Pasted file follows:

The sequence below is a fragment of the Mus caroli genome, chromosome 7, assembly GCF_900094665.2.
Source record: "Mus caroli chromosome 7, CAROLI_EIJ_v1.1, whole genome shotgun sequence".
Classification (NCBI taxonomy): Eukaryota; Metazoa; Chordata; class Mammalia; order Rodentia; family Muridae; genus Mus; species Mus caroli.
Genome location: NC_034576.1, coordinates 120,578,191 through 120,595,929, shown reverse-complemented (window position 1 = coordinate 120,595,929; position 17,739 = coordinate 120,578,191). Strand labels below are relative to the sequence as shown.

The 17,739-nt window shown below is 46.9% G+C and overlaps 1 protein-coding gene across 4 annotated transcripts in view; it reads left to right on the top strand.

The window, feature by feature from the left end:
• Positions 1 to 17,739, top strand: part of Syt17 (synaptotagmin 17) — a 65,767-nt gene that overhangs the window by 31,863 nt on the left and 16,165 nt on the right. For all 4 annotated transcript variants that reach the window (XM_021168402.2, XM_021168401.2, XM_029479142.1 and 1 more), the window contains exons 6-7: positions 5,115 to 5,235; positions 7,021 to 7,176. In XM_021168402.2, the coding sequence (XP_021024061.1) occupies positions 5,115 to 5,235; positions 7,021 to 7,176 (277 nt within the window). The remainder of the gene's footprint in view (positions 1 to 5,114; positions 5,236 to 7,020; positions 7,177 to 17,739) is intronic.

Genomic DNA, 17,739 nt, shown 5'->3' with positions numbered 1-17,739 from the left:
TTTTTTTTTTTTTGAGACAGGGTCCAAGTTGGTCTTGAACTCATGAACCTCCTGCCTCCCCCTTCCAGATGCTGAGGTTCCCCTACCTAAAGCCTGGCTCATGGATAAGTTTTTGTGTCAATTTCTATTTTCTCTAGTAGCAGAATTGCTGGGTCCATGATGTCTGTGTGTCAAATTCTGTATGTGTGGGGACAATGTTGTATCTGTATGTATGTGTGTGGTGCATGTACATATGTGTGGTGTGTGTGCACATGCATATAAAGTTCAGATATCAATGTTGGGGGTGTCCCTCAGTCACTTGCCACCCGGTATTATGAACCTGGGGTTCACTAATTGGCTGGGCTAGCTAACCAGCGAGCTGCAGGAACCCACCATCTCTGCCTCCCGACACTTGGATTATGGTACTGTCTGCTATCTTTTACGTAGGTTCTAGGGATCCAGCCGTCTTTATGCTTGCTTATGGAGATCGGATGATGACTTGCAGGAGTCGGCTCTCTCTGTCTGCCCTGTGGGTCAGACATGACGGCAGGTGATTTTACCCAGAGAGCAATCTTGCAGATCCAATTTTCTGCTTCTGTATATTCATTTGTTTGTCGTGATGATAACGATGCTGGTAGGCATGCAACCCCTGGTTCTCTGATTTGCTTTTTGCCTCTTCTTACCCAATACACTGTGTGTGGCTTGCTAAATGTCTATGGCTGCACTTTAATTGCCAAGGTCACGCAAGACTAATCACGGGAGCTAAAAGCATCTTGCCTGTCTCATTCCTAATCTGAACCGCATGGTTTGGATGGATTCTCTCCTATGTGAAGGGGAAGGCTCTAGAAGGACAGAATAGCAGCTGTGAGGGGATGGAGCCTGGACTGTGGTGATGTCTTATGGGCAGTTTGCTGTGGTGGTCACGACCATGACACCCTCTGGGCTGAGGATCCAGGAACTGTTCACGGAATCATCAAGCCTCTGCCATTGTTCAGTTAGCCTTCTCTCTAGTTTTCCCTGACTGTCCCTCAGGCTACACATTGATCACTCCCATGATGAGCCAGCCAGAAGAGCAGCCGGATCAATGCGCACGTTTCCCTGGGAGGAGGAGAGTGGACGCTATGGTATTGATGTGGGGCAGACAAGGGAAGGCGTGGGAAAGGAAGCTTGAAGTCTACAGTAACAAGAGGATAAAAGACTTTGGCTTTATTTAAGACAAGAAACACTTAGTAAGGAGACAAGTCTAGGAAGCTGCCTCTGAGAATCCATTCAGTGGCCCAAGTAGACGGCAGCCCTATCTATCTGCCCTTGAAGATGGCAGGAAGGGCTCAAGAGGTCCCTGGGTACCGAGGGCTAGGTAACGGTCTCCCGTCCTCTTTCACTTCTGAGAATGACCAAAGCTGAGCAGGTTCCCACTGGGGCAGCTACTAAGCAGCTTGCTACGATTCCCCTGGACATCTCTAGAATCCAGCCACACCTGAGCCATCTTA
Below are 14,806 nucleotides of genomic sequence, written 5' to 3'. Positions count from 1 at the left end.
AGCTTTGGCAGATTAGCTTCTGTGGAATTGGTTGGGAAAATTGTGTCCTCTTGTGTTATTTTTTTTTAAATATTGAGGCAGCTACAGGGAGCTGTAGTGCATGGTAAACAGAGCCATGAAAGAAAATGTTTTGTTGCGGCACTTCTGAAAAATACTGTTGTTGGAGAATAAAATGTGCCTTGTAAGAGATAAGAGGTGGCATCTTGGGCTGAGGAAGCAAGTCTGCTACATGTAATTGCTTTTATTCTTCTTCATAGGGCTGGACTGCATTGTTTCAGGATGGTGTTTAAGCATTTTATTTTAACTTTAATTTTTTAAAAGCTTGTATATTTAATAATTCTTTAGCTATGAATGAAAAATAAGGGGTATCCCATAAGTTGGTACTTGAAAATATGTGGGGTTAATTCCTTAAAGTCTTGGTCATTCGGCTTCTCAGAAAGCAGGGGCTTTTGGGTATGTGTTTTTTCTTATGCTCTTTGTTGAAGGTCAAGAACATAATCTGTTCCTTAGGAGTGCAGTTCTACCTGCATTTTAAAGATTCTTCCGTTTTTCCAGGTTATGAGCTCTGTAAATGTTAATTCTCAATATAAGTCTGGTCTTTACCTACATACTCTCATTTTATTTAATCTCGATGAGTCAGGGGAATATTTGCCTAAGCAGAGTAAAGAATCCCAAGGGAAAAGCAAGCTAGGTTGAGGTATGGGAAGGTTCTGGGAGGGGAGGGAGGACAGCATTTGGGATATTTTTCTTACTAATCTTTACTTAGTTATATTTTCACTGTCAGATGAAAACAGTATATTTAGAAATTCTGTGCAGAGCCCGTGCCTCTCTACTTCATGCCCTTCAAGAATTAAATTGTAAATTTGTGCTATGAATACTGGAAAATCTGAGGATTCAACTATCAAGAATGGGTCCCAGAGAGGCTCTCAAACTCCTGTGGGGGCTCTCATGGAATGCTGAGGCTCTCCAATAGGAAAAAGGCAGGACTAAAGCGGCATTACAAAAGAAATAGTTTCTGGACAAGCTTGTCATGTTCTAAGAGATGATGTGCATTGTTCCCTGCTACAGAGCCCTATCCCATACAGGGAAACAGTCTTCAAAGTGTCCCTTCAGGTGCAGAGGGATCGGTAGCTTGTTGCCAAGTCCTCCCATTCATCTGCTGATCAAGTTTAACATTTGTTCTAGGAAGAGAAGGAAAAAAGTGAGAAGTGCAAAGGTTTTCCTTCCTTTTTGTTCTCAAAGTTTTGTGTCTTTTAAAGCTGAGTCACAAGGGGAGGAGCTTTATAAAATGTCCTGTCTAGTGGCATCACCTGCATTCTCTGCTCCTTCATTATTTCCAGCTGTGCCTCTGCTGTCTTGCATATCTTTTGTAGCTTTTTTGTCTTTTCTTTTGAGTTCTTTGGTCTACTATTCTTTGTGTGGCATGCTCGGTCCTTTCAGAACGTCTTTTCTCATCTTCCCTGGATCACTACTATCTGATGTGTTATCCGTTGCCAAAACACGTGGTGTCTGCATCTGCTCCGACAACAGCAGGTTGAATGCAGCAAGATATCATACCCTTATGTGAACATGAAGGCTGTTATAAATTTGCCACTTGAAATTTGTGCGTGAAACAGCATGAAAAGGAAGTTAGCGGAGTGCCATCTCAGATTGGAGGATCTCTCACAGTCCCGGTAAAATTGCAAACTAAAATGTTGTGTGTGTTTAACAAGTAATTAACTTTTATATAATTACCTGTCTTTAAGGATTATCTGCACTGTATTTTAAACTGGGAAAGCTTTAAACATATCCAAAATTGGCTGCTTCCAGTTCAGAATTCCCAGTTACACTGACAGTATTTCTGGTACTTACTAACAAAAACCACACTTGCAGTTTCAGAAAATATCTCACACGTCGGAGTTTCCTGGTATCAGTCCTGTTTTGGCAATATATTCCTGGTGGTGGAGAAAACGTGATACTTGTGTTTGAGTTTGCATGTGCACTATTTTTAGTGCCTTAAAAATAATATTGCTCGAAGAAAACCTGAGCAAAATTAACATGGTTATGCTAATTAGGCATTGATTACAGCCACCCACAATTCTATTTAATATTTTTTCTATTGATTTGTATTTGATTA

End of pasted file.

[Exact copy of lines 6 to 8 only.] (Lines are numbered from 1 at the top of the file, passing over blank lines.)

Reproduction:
The window, feature by feature from the left end:
• Positions 1 to 17,739, top strand: part of Syt17 (synaptotagmin 17) — a 65,767-nt gene that overhangs the window by 31,863 nt on the left and 16,165 nt on the right. For all 4 annotated transcript variants that reach the window (XM_021168402.2, XM_021168401.2, XM_029479142.1 and 1 more), the window contains exons 6-7: positions 5,115 to 5,235; positions 7,021 to 7,176. In XM_021168402.2, the coding sequence (XP_021024061.1) occupies positions 5,115 to 5,235; positions 7,021 to 7,176 (277 nt within the window). The remainder of the gene's footprint in view (positions 1 to 5,114; positions 5,236 to 7,020; positions 7,177 to 17,739) is intronic.

Genomic DNA, 17,739 nt, shown 5'->3' with positions numbered 1-17,739 from the left: